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Poll finds Australian teens want Big Tech’s unfettered use of their most private and intimate data to end

After the recent headlines featuring Facebook and its associated social media companies, a new poll finds Australian teens want to more easily delete online profiles and are uncomfortable with targeted advertising.

The polling, by Reset Australia, reveals for the first time what kind of data protection Australian teenagers want to see, when the government’s own review of the Privacy Act is introduced.

  • Australian teenagers want to be able to delete their online profiles.
  • They say they’re targeted with hyper-specific ads that make them uncomfortable, and
  • Are uninformed about what platforms have access to their private data, according to new

Key findings from the YouGov polling, conducted on behalf of Reset Australia, include:

  • 81% of surveyed teenagers want the ‘right to delete’, so they can easily request that their personal data be deleted.
  • 58% considered themselves uninformed about when and who their personal data is being shared with.
  • 82% had seen ads so targeted they felt uncomfortable.
  • 72% had been recommended content that made them feel uncomfortable.
  • 77% want privacy settings to be set to the most private options by default, for under 18 year olds.
  • 71% want rules restricting sticky design techniques that use their data to keep them using a product or service for longer.
  • 79% want to be able to access and know what data is held about them through easy mechanisms.
  • 79% want ‘data minimisation’ rules, or to limit the amount of data that can be collected to only that which is really necessary.

“Young Australians want to see an end to Big Tech’s unfettered use of their most private and intimate data,” said Chris Cooper, executive director of Reset Australia.

“Young people understand, perhaps better than most, that their data is used to keep them online for longer or target them with hyper-specific, inappropriate, or harmful content. They want to see meaningful regulation of Big Tech, so they can have greater control over their privacy, including the freedom to truly delete social media profiles and reclaim their data.”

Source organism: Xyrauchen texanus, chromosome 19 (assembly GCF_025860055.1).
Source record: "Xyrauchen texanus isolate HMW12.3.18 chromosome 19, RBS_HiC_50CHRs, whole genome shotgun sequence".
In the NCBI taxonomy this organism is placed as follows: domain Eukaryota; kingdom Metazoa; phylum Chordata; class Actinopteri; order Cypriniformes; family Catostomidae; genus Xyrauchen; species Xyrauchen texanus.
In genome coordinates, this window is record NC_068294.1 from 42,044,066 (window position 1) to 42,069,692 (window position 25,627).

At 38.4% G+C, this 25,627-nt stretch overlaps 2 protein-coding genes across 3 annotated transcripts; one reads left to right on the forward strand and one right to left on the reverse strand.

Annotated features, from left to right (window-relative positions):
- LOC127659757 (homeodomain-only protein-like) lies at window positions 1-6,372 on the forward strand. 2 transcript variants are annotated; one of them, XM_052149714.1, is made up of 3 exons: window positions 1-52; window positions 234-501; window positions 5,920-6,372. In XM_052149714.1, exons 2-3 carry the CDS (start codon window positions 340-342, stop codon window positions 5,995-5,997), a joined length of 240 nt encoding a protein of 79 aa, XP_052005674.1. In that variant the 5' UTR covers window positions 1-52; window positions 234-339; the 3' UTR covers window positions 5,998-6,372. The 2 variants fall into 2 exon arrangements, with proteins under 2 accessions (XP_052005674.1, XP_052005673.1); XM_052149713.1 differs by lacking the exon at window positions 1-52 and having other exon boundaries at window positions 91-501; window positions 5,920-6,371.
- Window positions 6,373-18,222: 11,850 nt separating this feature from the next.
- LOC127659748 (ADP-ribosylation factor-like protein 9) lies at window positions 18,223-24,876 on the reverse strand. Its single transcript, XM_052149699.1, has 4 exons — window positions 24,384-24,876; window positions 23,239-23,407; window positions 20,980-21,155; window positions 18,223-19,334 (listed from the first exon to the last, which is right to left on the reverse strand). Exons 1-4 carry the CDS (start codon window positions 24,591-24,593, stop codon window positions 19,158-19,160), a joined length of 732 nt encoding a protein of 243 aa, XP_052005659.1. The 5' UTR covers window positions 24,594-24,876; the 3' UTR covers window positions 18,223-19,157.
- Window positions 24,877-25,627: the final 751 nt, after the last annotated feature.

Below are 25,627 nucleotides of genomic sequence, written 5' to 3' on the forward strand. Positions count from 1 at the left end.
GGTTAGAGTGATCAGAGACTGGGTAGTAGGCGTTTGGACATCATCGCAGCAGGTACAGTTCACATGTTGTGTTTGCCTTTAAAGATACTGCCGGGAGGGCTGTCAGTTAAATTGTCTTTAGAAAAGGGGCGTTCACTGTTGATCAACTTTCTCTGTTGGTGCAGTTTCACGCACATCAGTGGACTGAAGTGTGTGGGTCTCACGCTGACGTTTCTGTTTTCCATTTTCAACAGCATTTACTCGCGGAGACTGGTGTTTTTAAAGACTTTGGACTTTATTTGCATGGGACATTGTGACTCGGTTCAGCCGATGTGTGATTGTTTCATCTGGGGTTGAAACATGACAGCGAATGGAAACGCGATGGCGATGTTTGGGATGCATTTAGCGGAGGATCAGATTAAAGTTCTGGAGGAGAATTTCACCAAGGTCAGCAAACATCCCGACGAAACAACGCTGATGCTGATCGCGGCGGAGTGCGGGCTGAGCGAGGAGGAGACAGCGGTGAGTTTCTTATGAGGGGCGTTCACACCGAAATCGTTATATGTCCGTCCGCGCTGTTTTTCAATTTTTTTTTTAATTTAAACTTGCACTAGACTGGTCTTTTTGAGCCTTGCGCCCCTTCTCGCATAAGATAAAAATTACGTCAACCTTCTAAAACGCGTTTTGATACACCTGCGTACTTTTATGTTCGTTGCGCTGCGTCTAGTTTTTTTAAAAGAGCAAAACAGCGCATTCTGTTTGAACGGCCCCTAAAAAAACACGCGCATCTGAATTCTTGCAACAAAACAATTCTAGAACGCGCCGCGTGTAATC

Reset Australia, which advocates against digital threats to democracy, is calling on the federal government to use the Privacy Act review as an opportunity to adopt a Children’s Data Code similar to the UK’s Age Appropriate Design Code and Ireland’s Fundamentals for a Child-Oriented Approach to Data Processing. The Children’s Data Code has been backed by prominent child advocacy organisations, including Child Wise, the Y, UNICEF Australia, Act for Kids, Australian Child Rights Taskforce, Child Fund Australia, the Institute of Child Protection Studies, the Alannah & Madeline Foundation, Plan Australia, ReachOut and the Australian Council on Children and the Media.

“Social media was never designed to factor in children’s rights. We need some ground rules to protect how young people’s data is collected and used, especially given we don’t know the long term ramifications of unchecked data harvesting,” Mr Cooper said. “This needs to be a rigorous code so that children can have meaningful protection.”

Natalie Siegel-Brown, Managing Director of Child Wise, said “There is a clear need for a focus on algorithms too, which are created and trained using children’s data. We need to make sure that these algorithms are not used to target and retarget young people with harmful content. Children’s hopes, dreams, and fears are among the data that is harvested by digital platforms.

This data is used by algorithms to target them with advertising that can be so specific it makes them feel uncomfortable. The report is a clarion call to the government and the technology sector: what are we going to do about this now we see it in black-and-white?”


The polling was conducted by YouGov, on behalf of Reset Australia, surveyed 400 young people aged 16-17 across Australia. It was conducted via an online panel in May 2021. The full “Keep it to a limit Reset Aust poll”: The rules young people want protecting their data report can be read here.

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